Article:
Had Leo Tolstoy visited Israel, he might have called his opus “Peace and War” and not vice versa, for looking at today’s Hebrew press it seems that the infighting in the country’s largest ultra-orthodox party has only intensified after the signing of a power-sharing agreement.
Yes, just when Israeli voters thought the catfight between incumbent Eli Yishai and comeback kid (and by kid I mean middle-aged former felon) Aryeh Deri had come to an end, three of the four major papers have prominent stories on sallies that are continuing between the sides.
Yedioth Ahronoth traces the dispute between the two, who will jointly lead the party (together with the oft-forgotten Ariel Atias, who puts the “oy” in troika) over a dispute on what kind of campaign to run. According to the papers, Deri wants a social style campaign that focuses on the downtrodden, while Yishai wants to use popular anger toward African migrants as a stepping stone toward office.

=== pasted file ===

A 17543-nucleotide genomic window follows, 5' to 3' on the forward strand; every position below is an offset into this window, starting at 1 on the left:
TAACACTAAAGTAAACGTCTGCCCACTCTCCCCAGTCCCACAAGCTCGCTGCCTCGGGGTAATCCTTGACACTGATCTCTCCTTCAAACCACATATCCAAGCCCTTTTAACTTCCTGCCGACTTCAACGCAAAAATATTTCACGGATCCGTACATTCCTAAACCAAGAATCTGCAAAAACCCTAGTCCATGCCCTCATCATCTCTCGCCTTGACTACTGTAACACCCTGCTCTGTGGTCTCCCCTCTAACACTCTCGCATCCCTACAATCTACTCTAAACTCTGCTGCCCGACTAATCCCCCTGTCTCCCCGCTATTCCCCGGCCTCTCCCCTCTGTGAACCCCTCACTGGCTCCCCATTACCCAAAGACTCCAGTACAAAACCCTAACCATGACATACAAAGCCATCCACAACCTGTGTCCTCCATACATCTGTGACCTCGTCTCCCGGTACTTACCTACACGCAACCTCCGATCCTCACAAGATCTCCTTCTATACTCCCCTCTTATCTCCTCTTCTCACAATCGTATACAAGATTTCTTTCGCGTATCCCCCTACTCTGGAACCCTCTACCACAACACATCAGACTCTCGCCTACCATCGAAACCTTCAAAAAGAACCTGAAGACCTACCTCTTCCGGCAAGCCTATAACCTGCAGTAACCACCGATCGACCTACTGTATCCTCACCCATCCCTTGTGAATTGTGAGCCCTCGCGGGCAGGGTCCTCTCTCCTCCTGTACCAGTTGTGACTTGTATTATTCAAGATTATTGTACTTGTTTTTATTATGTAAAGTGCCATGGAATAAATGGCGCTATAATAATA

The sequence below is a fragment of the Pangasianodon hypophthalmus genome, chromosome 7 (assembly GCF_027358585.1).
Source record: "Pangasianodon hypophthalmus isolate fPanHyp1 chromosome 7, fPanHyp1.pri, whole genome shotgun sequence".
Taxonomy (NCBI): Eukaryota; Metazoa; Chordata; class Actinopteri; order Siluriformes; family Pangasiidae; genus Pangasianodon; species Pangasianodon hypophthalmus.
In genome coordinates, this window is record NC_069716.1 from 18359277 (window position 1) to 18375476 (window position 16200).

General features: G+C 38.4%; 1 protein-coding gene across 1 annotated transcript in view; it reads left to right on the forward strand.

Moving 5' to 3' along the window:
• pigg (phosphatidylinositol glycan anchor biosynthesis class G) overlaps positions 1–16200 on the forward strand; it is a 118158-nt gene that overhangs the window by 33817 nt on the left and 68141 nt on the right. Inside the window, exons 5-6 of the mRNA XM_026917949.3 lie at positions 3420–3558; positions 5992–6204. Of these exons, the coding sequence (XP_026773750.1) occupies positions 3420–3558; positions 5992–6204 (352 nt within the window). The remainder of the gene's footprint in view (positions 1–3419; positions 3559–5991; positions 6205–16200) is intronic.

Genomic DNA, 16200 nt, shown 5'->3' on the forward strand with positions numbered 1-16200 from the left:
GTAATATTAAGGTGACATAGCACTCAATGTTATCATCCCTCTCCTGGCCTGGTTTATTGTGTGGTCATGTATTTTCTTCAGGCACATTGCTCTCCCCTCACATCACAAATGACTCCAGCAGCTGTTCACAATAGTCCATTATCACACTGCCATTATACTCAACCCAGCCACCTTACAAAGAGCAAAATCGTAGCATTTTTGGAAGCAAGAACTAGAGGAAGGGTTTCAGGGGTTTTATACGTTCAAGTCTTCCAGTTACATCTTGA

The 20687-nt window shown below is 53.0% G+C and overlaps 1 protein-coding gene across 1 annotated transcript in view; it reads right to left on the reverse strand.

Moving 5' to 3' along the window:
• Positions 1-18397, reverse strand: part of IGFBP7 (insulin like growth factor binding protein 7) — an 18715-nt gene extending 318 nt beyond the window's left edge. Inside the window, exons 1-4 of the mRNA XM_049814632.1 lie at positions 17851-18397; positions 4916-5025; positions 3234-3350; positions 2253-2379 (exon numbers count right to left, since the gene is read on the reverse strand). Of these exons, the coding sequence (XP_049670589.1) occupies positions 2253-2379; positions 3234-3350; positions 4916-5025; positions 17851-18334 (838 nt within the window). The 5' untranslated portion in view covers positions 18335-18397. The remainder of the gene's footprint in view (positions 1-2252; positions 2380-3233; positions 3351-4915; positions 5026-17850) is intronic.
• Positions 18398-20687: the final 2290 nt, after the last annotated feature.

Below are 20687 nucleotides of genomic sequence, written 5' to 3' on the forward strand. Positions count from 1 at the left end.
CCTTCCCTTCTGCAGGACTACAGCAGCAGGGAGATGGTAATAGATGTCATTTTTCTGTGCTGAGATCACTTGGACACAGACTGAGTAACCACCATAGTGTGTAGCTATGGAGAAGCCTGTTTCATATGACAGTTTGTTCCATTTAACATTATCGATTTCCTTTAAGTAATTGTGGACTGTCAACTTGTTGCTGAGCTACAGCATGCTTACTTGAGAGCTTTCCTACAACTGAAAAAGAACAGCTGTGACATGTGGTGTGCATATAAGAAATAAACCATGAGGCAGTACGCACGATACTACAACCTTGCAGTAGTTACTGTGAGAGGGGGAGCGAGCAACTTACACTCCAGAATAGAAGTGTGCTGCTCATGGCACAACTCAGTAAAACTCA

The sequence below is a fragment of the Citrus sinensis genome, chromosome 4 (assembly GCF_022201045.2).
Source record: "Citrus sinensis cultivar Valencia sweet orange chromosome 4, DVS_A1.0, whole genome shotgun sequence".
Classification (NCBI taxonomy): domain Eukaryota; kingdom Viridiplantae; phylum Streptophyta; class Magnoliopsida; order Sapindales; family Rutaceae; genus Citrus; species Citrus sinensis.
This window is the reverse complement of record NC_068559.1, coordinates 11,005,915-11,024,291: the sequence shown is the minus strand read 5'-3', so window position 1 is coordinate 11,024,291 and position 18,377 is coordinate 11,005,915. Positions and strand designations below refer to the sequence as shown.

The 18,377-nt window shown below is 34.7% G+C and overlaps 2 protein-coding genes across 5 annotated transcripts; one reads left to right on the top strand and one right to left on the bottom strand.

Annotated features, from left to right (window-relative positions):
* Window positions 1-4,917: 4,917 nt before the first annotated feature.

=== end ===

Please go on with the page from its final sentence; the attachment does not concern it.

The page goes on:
Writing about Shas on the street level, the paper’s Oded Shalom and Akiva Novik note that within the party’s base, Deri appears to be the favored candidate, with the more palatable election strategy. “The street is going for Deri. They yearn for his return. When Yishai leaves the synagogue after prayers and stops next to the reporters falling over him, he seems like somebody trying hard to instill self-confidence. Not far from the mob of reporters stand a number of youths chanting ‘Deri, Deri, Deri.’ At the Yichveh Daat house of study, on the side of the winding road, there was sweeping agreement. Not only that Deri needs to return, but that he is obligated to.”
Maariv seems to have presupposed that the social justice campaign will win out, writing that Deri did not waste a moment to start stumping for the poor vote after being welcomed back into the party. Citing a party source, the paper reveals that the social justice angle is intended to rehab the image of Deri, who served time in the clink for taking bribes a decade ago, and to prove that he brings votes to the party. “The goal is no less than 15 seats,” the source tells the paper.